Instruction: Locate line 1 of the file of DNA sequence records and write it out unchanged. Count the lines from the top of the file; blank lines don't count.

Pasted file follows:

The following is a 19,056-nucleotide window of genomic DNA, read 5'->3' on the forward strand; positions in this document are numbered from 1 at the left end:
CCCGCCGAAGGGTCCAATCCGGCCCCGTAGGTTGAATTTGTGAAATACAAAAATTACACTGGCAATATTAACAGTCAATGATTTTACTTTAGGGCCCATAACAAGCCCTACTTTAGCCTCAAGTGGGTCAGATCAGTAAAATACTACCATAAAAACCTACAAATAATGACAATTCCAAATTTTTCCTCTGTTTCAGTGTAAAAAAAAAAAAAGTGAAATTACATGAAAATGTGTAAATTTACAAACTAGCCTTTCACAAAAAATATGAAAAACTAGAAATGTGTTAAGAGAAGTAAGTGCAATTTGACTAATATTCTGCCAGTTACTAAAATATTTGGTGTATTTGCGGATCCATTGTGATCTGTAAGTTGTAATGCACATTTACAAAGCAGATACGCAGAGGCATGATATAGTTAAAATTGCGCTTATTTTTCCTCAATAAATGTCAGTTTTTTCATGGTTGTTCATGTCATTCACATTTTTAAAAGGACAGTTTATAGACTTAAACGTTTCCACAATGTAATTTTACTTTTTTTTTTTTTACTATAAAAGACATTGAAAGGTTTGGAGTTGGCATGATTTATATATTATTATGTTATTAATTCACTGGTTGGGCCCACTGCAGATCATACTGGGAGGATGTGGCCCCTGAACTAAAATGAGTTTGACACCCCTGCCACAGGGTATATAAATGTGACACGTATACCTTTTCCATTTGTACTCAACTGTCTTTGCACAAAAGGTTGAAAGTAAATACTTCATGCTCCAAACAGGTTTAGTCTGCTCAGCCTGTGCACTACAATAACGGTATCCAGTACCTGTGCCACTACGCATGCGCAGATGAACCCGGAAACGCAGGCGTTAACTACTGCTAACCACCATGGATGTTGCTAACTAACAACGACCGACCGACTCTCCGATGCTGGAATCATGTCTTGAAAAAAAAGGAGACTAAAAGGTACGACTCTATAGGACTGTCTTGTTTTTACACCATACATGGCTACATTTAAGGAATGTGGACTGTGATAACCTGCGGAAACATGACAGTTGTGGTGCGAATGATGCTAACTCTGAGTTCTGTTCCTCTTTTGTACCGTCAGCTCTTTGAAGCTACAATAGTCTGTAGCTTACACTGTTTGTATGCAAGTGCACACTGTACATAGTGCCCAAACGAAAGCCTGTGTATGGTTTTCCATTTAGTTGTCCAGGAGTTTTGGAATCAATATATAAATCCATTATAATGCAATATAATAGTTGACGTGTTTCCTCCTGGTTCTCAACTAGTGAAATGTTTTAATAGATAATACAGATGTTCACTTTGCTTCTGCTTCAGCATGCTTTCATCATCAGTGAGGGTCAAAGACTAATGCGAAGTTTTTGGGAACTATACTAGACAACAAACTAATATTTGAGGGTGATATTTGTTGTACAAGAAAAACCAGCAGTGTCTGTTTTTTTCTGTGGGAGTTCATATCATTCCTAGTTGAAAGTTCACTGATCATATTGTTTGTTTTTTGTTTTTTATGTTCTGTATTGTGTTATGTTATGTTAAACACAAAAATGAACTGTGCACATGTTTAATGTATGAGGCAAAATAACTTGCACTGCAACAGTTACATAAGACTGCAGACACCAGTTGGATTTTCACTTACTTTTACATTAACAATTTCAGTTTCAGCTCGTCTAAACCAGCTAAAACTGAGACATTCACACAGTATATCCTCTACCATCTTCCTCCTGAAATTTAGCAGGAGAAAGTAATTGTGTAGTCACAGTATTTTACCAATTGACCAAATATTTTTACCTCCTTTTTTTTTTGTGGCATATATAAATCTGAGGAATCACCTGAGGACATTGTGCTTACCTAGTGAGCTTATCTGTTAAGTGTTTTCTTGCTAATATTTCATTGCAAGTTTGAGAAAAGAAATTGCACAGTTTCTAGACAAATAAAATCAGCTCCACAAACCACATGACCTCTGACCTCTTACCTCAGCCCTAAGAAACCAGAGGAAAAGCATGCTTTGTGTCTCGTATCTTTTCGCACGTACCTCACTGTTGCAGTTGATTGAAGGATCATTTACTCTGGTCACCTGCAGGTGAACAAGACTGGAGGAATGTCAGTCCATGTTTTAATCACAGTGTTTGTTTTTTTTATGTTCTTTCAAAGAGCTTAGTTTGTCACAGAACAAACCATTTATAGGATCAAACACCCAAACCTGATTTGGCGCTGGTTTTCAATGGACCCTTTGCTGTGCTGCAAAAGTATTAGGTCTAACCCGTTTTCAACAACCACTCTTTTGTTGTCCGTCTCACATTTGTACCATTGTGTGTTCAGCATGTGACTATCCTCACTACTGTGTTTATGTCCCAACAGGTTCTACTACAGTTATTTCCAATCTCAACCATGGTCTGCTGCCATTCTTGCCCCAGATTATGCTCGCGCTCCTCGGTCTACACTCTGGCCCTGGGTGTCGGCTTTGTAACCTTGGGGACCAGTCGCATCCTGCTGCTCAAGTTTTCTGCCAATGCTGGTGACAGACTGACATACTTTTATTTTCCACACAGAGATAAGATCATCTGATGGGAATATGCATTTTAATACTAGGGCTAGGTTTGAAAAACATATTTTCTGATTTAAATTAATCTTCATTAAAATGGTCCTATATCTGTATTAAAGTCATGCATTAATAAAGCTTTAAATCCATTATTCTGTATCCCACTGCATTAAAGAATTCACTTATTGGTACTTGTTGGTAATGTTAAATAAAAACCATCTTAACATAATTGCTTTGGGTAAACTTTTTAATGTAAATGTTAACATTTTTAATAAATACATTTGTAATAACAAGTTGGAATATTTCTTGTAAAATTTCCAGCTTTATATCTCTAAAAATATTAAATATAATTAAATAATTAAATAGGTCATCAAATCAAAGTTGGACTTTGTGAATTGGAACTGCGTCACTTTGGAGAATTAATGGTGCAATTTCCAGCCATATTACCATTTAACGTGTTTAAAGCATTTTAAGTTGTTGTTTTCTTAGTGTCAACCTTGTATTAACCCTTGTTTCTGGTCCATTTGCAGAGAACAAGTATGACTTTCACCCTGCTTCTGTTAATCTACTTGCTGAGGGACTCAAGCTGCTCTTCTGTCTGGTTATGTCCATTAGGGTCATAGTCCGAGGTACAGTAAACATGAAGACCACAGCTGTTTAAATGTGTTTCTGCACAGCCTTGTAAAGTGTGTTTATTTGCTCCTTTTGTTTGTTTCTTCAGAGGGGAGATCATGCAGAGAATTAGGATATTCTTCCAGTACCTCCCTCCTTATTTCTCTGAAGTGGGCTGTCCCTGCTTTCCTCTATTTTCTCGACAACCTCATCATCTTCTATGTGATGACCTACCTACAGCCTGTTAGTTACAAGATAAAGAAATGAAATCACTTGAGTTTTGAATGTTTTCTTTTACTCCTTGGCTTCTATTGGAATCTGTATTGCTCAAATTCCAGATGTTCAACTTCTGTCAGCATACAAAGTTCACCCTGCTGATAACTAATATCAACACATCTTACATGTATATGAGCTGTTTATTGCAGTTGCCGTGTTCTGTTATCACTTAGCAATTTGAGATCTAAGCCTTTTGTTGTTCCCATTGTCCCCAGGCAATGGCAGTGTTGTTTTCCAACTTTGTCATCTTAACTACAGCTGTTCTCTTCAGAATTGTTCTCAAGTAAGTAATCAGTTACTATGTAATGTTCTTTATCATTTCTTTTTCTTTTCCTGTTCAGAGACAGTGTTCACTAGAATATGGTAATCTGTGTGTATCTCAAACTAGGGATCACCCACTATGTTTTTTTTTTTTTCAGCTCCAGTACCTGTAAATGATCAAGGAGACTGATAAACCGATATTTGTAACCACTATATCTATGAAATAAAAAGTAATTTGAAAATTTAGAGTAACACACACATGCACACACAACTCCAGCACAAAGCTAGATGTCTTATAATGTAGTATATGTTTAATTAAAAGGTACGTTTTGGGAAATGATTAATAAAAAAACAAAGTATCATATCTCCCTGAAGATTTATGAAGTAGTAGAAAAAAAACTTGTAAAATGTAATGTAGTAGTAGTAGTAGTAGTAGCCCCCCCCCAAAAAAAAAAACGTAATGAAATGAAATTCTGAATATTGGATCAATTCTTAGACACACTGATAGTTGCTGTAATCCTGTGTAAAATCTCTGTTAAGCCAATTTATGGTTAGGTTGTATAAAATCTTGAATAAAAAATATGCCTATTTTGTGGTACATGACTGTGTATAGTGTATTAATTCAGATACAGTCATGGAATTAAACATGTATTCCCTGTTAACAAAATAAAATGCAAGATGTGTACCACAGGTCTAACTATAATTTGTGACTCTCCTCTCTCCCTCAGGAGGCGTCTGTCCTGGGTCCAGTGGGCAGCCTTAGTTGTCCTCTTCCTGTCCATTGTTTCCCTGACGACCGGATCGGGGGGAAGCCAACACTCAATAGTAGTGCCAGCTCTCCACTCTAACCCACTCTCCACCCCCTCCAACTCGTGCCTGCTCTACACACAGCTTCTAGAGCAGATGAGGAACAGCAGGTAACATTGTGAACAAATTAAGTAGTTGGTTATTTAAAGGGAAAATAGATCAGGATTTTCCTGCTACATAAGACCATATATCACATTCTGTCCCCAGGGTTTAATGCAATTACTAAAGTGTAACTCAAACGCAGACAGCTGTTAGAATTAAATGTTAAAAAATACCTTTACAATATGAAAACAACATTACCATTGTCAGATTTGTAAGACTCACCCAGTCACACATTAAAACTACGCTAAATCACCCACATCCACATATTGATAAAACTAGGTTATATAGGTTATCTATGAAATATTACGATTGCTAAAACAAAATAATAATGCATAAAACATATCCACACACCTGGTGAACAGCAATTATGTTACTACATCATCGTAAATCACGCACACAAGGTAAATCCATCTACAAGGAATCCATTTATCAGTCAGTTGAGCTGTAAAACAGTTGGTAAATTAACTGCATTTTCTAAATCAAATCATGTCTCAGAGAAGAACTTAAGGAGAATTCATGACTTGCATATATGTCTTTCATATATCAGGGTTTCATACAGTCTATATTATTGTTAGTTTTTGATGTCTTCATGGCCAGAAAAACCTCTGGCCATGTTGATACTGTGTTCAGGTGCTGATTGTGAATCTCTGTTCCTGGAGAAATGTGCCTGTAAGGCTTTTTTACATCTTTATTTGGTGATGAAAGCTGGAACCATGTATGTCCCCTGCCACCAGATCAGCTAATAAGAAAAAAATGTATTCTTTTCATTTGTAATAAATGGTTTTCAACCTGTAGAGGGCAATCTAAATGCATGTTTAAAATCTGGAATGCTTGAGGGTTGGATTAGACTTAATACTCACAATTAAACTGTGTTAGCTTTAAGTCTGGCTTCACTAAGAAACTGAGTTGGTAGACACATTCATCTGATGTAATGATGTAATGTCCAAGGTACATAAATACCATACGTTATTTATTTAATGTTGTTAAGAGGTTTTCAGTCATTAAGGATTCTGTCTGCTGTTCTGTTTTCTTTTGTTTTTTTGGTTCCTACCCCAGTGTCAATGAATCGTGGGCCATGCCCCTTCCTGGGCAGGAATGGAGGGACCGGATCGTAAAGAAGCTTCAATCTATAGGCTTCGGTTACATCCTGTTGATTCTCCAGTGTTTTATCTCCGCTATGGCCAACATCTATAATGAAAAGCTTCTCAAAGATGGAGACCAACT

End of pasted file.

The following is a 19,056-nucleotide window of genomic DNA, read 5'->3' on the forward strand; positions in this document are numbered from 1 at the left end: